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Editorials

Harvard Should Compensate Its Overworked Workers

Members of the Harvard Union of Clerical and Technical Workers stationed themselves behind tables around campus Oct. 3 to garner support for continued negotiations with the University.
Members of the Harvard Union of Clerical and Technical Workers stationed themselves behind tables around campus Oct. 3 to garner support for continued negotiations with the University. By Caleb D. Schwartz
By The Crimson Editorial Board
This staff editorial solely represents the majority view of The Crimson Editorial Board.

The University recently acknowledged that 291 part-time workers surpassed their 17.5 hour weekly cap last year, or were “cycled” between working as “temps,” or temporary workers, and “LHTs,” or less-than-half-time workers, to avoid exceeding their 90 day limits. The University may have sought to take advantage of this loophole to cut costs. We believe its actions were unethical, and that it should compensate its employees for the extra hours they worked.

From a purely fiscal standpoint, the case for cycling workers from temp to LHT status and back is clear. Doing so allows the University to avoid providing workers with full-time employment benefits. From a legal perspective, the practice does not run afoul of any laws. However, this does not mean it is ethical for Harvard to engage in these practices. Many of these workers deal with economic uncertainty and put in many hours hoping to secure elusive full-time positions after working as temps or LHTs. It is therefore only fair that Harvard remunerate employees for all the extra hours they worked, given the expectation of stable long-term employment that lured many to work part-time in the first place.

Fortunately, the University and the Harvard Union of Clerical and Technical Workers came together to forge a new agreement that was put up for a vote yesterday. A joint union-Harvard committee will ensure that the agreement is enforced properly. Additionally, the University must release data detailing the hours that LHTs and temps work, as well as the duration of their employment. The new guidelines appear to be a significant improvement for part-time workers, as they promise to break the process of cycling and lengthy workweeks that have exploited workers for far too long.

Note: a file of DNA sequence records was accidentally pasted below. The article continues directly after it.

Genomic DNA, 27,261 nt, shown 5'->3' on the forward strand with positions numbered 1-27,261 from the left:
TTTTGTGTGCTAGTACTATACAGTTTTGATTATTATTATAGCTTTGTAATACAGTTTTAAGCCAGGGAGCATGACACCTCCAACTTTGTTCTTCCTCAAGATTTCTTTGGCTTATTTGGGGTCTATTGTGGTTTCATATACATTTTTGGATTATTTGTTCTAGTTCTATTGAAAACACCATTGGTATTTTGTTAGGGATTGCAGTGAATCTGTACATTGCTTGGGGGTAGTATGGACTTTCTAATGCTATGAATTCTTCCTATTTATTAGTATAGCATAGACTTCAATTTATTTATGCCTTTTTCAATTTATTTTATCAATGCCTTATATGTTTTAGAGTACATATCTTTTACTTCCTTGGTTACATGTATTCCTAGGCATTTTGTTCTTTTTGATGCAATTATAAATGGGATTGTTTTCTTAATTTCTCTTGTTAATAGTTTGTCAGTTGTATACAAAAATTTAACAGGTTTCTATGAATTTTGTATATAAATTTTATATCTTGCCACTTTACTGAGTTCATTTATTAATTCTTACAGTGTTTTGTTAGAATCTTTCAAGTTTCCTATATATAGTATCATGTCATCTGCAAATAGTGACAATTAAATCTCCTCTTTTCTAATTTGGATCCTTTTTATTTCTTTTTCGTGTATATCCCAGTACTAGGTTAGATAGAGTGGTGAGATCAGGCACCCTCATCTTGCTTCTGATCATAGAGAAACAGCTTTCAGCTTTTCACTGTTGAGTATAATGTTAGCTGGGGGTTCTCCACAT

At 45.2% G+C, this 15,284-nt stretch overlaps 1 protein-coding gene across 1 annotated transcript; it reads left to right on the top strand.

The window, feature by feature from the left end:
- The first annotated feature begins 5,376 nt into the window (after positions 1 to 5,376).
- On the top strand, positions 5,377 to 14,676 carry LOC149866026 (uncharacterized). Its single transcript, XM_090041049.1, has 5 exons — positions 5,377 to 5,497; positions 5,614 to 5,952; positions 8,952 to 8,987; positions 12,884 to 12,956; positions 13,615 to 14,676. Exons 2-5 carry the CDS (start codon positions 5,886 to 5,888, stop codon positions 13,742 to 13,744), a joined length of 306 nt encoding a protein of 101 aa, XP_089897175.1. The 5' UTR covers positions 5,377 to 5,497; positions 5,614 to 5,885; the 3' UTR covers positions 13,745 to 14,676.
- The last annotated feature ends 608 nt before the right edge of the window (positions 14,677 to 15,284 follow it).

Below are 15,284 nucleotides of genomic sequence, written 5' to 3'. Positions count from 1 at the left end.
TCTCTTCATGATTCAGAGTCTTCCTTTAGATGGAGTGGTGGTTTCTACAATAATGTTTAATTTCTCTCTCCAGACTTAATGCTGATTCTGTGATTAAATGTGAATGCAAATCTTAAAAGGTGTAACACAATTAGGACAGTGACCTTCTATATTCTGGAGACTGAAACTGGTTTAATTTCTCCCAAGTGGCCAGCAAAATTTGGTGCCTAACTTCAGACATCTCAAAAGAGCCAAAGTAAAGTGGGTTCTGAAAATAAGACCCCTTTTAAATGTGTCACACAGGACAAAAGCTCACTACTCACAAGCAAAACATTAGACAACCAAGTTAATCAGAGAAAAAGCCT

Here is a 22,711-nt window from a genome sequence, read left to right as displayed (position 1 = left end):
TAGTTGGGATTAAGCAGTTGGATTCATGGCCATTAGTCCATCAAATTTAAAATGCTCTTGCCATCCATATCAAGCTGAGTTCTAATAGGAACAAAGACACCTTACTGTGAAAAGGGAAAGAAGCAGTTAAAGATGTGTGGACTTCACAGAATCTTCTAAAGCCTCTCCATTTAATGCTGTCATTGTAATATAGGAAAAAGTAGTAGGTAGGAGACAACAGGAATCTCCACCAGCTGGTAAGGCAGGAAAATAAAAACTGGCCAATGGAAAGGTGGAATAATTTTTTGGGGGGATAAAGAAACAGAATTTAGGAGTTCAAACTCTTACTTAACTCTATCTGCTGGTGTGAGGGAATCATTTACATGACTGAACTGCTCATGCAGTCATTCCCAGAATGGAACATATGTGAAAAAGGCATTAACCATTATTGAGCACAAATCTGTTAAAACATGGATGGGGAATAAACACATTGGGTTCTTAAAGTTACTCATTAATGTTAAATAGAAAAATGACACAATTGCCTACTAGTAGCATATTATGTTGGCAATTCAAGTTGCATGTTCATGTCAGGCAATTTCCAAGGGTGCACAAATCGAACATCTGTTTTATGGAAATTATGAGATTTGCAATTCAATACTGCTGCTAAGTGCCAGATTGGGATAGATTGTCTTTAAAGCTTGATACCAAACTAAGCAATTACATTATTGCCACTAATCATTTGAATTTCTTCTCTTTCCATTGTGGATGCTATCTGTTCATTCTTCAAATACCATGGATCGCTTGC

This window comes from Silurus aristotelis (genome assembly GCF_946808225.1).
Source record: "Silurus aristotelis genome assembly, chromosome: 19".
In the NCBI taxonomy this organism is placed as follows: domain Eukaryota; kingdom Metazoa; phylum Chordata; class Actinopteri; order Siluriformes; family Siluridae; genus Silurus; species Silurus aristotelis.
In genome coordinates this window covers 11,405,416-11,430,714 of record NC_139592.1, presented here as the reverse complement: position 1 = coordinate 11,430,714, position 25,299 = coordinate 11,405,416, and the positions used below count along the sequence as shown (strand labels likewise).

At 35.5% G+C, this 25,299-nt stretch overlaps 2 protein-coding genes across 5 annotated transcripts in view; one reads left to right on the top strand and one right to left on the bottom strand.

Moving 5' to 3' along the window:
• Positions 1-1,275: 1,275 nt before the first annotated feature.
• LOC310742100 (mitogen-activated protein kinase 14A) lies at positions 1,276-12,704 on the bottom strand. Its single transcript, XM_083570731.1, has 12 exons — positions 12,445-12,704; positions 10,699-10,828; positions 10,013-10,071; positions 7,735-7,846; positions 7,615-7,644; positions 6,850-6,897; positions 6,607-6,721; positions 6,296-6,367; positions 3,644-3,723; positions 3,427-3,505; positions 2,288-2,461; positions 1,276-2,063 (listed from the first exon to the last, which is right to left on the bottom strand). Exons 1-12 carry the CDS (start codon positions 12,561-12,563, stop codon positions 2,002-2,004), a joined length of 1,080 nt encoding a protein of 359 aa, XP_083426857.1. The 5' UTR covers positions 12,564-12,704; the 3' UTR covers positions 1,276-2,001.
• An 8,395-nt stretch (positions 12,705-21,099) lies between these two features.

Nonetheless, it is worth noting that both the union and Harvard have not explicitly incorporated the voices of those affected by this policy in the negotiation process. Temp workers and LHTs are not members of HUCTW. However, their opinions should certainly matter in deciding the labor practices that they will work under. We believe that moving forward, both parties should solicit these workers’ thoughts.

We expect the HUCTW poll to have been a free and fair election, leading to a decision that will make the lives of hundreds of workers easier and more prosperous — whether they choose to accept the agreement or return to the bargaining table and fight for a new contract.

This staff editorial is the product of discussions at regular Editorial Board meetings. In order to ensure the impartiality of our journalism, Crimson editors who choose to opine and vote at these meetings are not involved in the reporting of articles on similar topics.

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